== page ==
Warning issued after protected Bluefin Tuna targeted in Donegal

first_img Previous articleDonegal Senator blasts Government proposals for grandparent grantNext articleDonegal Tourism to embark on American trade mission News Highland Publicans in Republic watching closely as North reopens further The Sea-Fisheries Protection Authority is reminding recreational and sports fishing operators that it is illegal to target Bluefin Tuna.The warning comes following the catching, towing and landing of the protected Bluefin Tuna in Teelin, Co. Donegal over the weekend.The SFPA say, based on information provided by members of the angling community, a privately owned pleasure boat was met on arrival in Teelin by Sea Fisheries Protection Officers and a file is being prepared for submission to the Director of Public Prosecutions.Statement in Full:The Sea-Fisheries Protection Authority (SFPA), is notifying all operators involved in recreational or sports fishing that seek to target Bluefin tuna that these fish are specifically protected under Irish law due to European conservations measures and it is illegal to catch, land or sell this fish. The SFPA is also reminding recreational fishing businesses that it is illegal to advertise fishing/charter trips targeting Bluefin tuna.The warning follows the catching, towing and landing of a Bluefin Tuna in Teelin, Co. Donegal over the August Bank Holiday weekend. Based on information provided by members of the angling community a privately owned pleasure boat was met on arrival in Teelin by SFPA Sea Fisheries Protection Officers and a file is being prepared for submission to the Director of Public Prosecutions. A number of other similar incidents are currently under investigation.The species, which is under-threat globally due to over-fishing, can typically visit Irish waters during the late summer and autumn. While some EU member states issue permit the fishing of Bluefin tuna in their waters, any Bluefin tuna caught must be accounted for from that Member State’s national quota.  Ireland does not have a quota for Bluefin tuna, thus negating any access to these fish via sport fishing or any reactional fishing activity.Susan Steele, Chair of the SPFA said, “This prohibition on the fishing for Bluefin Tuna applies to commercial fishermen as well as to recreational and sporting fishermen. It is illegal to deliberately target Bluefin tuna and any fisher who happens to catch one must release it to the sea and desist from fishing in that area.” By News Highland – August 8, 2018 Homepage BannerNews Community Enhancement Programme open for applications Nine til Noon Show – Listen back to Monday’s Programme WhatsApp RELATED ARTICLESMORE FROM AUTHOR Loganair’s new Derry – Liverpool air service takes off from CODA Google+ Google+center_img Twitter Twitter Pinterest Facebook Warning issued after protected Bluefin Tuna targeted in Donegal Important message for people attending LUH’s INR clinic Arranmore progress and potential flagged as population grows Pinterest WhatsApp Facebooklast_img read more

Syracuse speeds up play in 2nd half to beat Hartwick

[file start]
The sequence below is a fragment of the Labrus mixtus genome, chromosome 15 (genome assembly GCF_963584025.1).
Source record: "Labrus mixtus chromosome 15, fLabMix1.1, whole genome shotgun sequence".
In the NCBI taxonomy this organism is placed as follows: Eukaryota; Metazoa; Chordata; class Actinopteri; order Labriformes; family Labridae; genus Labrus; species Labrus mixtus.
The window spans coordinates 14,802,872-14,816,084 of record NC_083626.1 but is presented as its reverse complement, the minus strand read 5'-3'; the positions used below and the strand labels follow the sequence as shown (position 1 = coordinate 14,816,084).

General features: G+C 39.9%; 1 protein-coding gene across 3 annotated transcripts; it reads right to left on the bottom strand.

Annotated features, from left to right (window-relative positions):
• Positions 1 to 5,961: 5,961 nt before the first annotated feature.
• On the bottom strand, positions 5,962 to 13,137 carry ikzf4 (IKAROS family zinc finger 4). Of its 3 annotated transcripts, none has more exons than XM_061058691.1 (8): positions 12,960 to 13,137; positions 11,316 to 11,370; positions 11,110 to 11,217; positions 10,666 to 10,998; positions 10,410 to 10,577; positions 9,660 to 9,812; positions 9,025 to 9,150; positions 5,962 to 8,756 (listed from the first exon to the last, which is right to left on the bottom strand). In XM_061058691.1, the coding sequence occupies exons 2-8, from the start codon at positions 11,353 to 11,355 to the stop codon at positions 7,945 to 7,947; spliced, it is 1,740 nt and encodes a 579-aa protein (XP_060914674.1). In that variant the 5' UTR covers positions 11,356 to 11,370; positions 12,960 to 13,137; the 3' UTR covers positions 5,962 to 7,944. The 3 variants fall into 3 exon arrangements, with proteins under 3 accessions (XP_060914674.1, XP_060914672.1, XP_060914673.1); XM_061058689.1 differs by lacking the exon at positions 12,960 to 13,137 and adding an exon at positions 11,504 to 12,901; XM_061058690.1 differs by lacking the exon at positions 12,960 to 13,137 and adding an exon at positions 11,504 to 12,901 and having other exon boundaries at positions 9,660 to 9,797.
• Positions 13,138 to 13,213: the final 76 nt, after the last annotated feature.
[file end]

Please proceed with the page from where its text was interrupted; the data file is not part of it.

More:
first_imgIt’s not that Syracuse’s forwards didn’t want to shoot, they just couldn’t find the space.If an Orange player was anywhere near striking distance, three Hartwick defenders crowded around him. The crowd begged for a shot, but there was no space for SU to operate in the attacking third. As each hollow opportunity passed, a tactical adjustment became increasingly inevitable.But when head coach Ian McIntyre stood in front of his team after a scoreless first half, a tactical adjustment wasn’t on his mind. Instead, he urged his team to speed up its play and seize the opportunity to entertain the home crowd.“He said we had to impose ourselves, because this is our home field,” said junior midfielder Nick Perea. “We had to play faster because that’s our game.”And that’s exactly what the Orange did.AdvertisementThis is placeholder textOn the heels of a sloppy first half, an increase in energy was what No. 20 Syracuse (2-0-0) needed to edge Hartwick (0-1-1) 2-0 at SU Soccer Stadium on Monday night. In its first home game of the season, the Orange looked slow and, at times, confused in the early going. But once SU found its speedy identity, the Hawks simply couldn’t keep up.“We started slow, we were definitely sluggish,” McIntyre said. “We had a lot of possession, but didn’t create enough quality chances. When we broke their initial line of pressure, we started to look good and get those opportunities.”The Orange’s abundance of first-half possessions was mired by Hartwick’s swarming defense.In the 20th minute, SU slowed down play considerably. Sophomore Stefanos Stamoulacatos, freshman Alex Halis and junior Jordan Murrell played tic-tac-toe on the left side of the field while the Hawks’ defense sat in an impenetrable pyramid.At a distance, the Orange’s quick passing was pleasing to the eye. But when any player attempted to dribble toward the box, the once distinguishable pyramid turned into an amoeba around the ball.“That was because we were playing slower and building through the back,” said junior forward Grant Chong. “They definitely pressured us, which we expected, we just had to break in and I think we did successfully.”It was Chong, in the 50th minute, who took SU out of its slow start and onto the scoreboard. He settled a lob pass from Halis, took two dribbles and unleashed a rocket into the top-right corner.Hartwick goalie Mateo Munarriz made a leaping effort, but it was placed too perfectly. Chong threw his hands into the air and his teammates quickly mobbed him at the top of the Hawks’ box.That was all Syracuse needed to catapult itself into a more comfortable, effective philosophy.“In the second half, it was about keeping the tempo high,” McIntyre said. “Getting that first goal, and then eventually the second, helped us do that.”As the game wore on, SU didn’t possess the ball as methodically as it did in the first half. But the possessions it did have were more purposeful, as evidenced by the game’s decisive goals.Nine minutes after Chong gave the Orange the lead, Perea pushed the lead to 2-0. Once the Orange earned a throw-in in the attacking third, Murrell scanned the field for a target.With most of Hartwick’s players casually walking with their heads down, Perea stepped into open space and Murrell put the ball at his feet. It was the space that wasn’t there in the first half, when the Hawks subjected the Orange to its smothering brand of soccer.Perea’s shot deflected off of a cluster of defenders and found the back of the net.The Orange relished in the few moments when Hartwick’s defense wasn’t set, and a few moments was all it needed.Said Perea: “The second half was the way we should have played all along. We had a slow start, but it all came together when it needed to.” Comments Published on September 3, 2013 at 12:09 am Contact Jesse: [email protected] | @dougherty_jesse Facebook Twitter Google+last_img read more